One of the organisers of a demonstration in central London calling for the immediate return of innocent civilians kidnapped by Hamas has told of the horror of learning her friend’s mother was abducted.
Hamas’s deadly raids on Israel on October 7 killed 1,400 people, mainly civilians, and Palestinian militants took more than 200 people hostage.
More than 300 people gathered outside the Qatari Embassy in central London on Sunday to call on the Qatari government to try and secure the release of hostages.
Organisers, from the Bring Them Home Now initiative, said Qatar has “positioned itself as a mediator of hostage release” and plays a “key role” in the endeavour.
Orit Eyal-Fibeesh, one of the organisers, told the PA news agency the mother of her close friend was kidnapped.
She said she and Noam Sagi moved to the UK more than 20 years ago and his 75-year-old mother, Ada Sagi, was taken hostage.
“I cannot even begin to tell you how horrible it was,” she said.
She told of how soon after the attack, she started to receive “horrific videos” of what was happening from social media sites.
“I was scared to send it to (Mr Sagi) in case she (his mother) was in one of those videos.”
She told PA there was “a lot of” blood in Ms Sagi’s flat where she was taken in Kibbutz Nir Zvi, which she said now has a population of 150, down from 400 before Hamas’s attack.
Mr Sagi has met with Prime Minister Rishi Sunak as part of his bid to try to find and free his mother, Ms Eyal-Fibeesh added.
“He holds no grudge and no hate in him but he wants his mum back,” she said.
“He is beside himself with worry and concern.”
Anita Zehavi said her second cousin, Keith, and his wife, Aviva, were abducted from Kibbutz Kfar Aza and that she has not heard from them.
She told PA: “We’re not very close because of the distance but as soon as it happens it’s your family. Even if they are second cousins.
“I’ve had them in my home when they were younger.”
People stood together opposite the embassy in Mayfair hoisting Israeli flags and holding up posters bearing the names and faces of those kidnapped.
Throughout the demonstration, which lasted just over an hour, people could be seen crying.
A small group of police officers stood outside the embassy.
Eyal Biram, from Bring Them Home Now, told the PA news agency: “Every day that they are not home is making their release much more complicated.
“Internationally, people are forgetting about the hostages.
“That’s one of the reasons why we are here today.”
Fellow organiser, Gary Weiss, addressed the crowd: “We worry for their health, their survival, and long to see them reunited with their families.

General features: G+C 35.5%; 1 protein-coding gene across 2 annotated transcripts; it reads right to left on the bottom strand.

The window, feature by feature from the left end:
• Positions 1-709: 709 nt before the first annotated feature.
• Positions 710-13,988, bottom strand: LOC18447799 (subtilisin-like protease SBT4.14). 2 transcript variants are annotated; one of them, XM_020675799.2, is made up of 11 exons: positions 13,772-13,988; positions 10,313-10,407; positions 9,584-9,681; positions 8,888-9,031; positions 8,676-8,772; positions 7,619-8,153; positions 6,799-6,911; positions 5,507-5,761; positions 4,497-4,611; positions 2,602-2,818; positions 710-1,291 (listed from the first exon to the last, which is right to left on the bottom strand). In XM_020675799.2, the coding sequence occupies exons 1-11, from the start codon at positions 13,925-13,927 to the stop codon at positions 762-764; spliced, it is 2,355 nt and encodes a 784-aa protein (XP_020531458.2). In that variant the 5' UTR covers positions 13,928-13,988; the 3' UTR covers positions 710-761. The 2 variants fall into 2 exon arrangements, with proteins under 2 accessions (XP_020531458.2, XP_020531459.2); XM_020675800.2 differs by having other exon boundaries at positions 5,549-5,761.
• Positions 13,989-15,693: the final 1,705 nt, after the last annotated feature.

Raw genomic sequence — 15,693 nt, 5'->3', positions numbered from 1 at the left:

“On October 7, they were abducted from their homes in an act of immeasurable violence.”
He continued: “This was not an act of liberation, nor a fight for freedom. It is morally corrupt. It is pure distilled cruelty. It is a pogrom.
“Holding hostages serves no purpose. Instead, releasing the hostages is the first step on the path to peace.”
He added: “Each minute, each second that goes by is an eternity for the abducted, for their families.
“We are reaching out for help. We are reaching out to world leaders, to the Parliament to use whatever means they have at their disposal to bring the hostages home.”
The crowd chanted “bring them home” for over four minutes at the end of Mr Weiss’ speech.
A spokesperson for the Foreign, Commonwealth and Development office has said: “Our top priority remains the release of hostages and safety of British nationals in Gaza, and for humanitarian aid to get through.”
A Qatari diplomat from the embassy in London said: “Qatar has been working tirelessly since the start of the escalation in Gaza to secure the release of innocent civilian hostages and end the suffering on all sides.
“As a mediator capable of engaging with all sides in the conflict, we are using all available communication channels to try to find a breakthrough that will return the remaining civilians to their families as soon as possible.
“We share the same wishes as the protesters in seeing all civilian hostages released and reunited with their loved ones. From day one, our goal has been to de-escalate the crisis and protect innocent lives.
“Qatar seeks peace and stability in our region. In today’s polarised world, dialogue is needed now more than ever, making it vital to promote peaceful mediation as the only means of resolving disputes.”